October 30, 2023
By Laura Huss, Farah Diaz-Tello, Goleen Samari

Self-Care, Criminalized: The Criminalization of Self-Managed Abortion from 2000 to 2020 aims to reduce the criminalization of self-managed abortion in the absence of Roe by examining and identifying trends in the criminalization that occurred in the presence of its protections.

This report details the criminalization of 61 cases of people criminally investigated or arrested for allegedly ending their own pregnancy or helping someone else do so. The report explores cases between 2000 and 2020 that occurred across 26 states with the greatest concentration in Texas, followed by Ohio, Arkansas, South Carolina, and Virginia.

Graphic with a white background highlighting a finding from If/When/How’s “Self-Care, Criminalized” report. At the top is a purple and teal gradient bar with black text that reads, “Mapping Abortion Criminalization.” In the upper right corner is the If/When/How logo. At the top is black text which states, “From 2000 to 2020, at least 61 people were criminally investigated or arrested for allegedly self-managing their abortion or helping someone do so.” Below is a United States map with states where people have been criminalized for abortion highlighted in teal. The states are California, Idaho, Arizona, Nevada, Utah, Colorado, Texas, Oklahoma, Iowa, Arkansas, Wisconsin, Illinois, Michigan, Indiana, Ohio, Mississippi, Tennessee, Florida, Georgia, South Carolina, North Carolina, Virginia, Maryland, D.C., Pennsylvania, New York, and Massachusetts. In the lower-left corner is the title of the report in black: “Self-Care, Criminalized: The Criminalization of Self-Managed Abortion from 2000 to 2020. Below that is a URL in teal where you can find the report: tinyurl.com/SelfCareCriminalized. To the right is a black If/When/How logo.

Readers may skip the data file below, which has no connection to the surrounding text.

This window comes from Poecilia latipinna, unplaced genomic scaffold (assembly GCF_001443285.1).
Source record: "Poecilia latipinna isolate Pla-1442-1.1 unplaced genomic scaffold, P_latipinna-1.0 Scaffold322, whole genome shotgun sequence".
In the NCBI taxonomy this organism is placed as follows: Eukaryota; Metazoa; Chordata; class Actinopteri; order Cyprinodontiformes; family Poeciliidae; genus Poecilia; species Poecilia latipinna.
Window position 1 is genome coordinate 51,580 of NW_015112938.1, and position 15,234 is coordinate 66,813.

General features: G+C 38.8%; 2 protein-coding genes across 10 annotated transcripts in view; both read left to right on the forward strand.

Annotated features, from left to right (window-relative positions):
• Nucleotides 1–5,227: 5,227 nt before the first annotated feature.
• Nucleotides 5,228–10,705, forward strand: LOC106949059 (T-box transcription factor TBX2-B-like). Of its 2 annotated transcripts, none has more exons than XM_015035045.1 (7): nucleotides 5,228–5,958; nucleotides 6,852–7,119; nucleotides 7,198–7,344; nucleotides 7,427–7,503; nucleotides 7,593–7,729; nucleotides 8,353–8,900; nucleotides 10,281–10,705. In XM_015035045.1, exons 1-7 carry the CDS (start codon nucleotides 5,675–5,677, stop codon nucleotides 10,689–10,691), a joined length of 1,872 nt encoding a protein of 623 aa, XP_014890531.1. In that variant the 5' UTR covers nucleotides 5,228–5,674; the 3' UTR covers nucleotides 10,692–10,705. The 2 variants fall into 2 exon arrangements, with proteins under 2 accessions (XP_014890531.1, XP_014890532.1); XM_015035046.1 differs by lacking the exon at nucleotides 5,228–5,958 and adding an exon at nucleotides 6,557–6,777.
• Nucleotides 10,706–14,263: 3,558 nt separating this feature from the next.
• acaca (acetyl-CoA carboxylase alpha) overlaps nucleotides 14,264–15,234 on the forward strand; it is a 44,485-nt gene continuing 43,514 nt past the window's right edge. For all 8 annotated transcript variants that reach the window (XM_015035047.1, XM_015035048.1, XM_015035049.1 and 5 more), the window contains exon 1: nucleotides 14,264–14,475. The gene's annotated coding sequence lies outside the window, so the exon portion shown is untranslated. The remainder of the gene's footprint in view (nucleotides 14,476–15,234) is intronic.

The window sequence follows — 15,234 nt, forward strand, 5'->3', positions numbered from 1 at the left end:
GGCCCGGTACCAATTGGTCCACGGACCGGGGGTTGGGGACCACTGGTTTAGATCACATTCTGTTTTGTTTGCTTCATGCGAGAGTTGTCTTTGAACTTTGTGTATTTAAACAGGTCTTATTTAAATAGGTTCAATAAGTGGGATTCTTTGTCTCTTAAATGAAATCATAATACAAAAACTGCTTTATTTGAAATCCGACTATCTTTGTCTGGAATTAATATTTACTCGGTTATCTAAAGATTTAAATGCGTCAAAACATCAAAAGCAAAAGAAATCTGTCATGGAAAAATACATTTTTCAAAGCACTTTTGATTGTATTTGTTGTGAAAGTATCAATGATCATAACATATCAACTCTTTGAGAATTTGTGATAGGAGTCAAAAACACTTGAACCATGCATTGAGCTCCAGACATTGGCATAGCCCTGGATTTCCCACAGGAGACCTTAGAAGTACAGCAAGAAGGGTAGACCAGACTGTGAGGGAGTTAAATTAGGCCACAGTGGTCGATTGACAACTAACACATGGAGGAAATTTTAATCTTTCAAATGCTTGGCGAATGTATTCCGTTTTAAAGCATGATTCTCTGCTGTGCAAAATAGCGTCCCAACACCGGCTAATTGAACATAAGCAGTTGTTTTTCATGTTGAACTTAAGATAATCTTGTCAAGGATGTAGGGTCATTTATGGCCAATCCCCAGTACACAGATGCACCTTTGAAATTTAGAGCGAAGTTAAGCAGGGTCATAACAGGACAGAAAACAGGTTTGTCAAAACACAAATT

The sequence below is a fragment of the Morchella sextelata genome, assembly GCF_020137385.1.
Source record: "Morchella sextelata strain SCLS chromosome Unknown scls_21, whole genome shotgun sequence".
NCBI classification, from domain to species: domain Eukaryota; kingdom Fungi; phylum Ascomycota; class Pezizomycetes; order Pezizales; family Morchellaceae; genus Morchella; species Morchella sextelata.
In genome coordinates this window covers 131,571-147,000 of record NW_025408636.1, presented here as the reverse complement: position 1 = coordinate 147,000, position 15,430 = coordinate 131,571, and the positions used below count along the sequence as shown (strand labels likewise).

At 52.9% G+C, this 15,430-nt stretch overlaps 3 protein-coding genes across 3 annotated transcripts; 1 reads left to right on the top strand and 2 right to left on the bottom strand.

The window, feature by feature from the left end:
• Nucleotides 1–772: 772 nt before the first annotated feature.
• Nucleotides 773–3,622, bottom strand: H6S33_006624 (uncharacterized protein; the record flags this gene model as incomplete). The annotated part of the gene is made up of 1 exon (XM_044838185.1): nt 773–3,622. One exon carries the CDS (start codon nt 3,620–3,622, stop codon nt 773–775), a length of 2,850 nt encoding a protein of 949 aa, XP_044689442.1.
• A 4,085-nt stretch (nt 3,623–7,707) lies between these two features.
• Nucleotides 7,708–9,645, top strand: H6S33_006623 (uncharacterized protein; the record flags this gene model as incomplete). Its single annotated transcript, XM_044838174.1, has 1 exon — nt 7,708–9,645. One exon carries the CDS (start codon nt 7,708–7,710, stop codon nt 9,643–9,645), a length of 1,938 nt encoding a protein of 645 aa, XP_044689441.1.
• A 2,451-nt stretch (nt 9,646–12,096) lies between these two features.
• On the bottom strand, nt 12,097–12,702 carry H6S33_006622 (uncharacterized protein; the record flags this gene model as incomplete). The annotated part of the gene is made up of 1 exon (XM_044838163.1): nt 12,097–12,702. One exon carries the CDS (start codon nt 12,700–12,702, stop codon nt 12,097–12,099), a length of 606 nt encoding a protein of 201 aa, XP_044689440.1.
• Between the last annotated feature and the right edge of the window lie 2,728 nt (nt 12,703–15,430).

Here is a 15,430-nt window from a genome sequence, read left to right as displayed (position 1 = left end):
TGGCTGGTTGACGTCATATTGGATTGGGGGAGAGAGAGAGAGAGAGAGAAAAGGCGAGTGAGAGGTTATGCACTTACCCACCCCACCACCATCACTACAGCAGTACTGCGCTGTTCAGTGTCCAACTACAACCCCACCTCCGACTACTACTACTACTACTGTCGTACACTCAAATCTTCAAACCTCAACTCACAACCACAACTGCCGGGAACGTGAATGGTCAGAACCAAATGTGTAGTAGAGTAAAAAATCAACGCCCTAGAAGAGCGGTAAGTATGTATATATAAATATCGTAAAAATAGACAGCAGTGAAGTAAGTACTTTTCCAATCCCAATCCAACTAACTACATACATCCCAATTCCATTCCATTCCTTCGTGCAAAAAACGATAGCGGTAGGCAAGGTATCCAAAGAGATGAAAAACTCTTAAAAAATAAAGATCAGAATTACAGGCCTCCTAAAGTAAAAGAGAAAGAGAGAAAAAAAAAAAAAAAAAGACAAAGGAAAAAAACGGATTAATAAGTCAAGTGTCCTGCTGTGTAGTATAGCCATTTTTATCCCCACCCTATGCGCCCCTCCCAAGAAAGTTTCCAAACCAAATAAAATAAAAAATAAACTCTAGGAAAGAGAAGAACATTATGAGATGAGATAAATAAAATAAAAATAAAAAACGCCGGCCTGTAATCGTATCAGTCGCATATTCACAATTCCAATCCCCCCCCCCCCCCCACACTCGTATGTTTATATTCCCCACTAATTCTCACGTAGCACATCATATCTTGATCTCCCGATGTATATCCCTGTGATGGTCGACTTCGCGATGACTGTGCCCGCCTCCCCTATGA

A follow-up to Self-Care, Criminalized: Preliminary Findings, released in 2022, this full report builds on the initial findings to show how people can interrupt and stop abortion criminalization. We share even more quantitative data about case progression as well as a thorough mixed methods analysis, including de-identified case narratives, related to how cases came to the attention of law enforcement, how law has been misapplied to prosecute people, use of technology in the cases, scrutiny of a pregnant person including their abortion and pregnancy loss history, and the lasting harm and negative consequences from this criminalization.

From this research, we know more about who has been criminalized for self-managing an abortion, how these cases made their way into and through the criminal system, the laws and practices that enable criminalization, and what is at stake for the accused.

Download the executive summary

Download the full report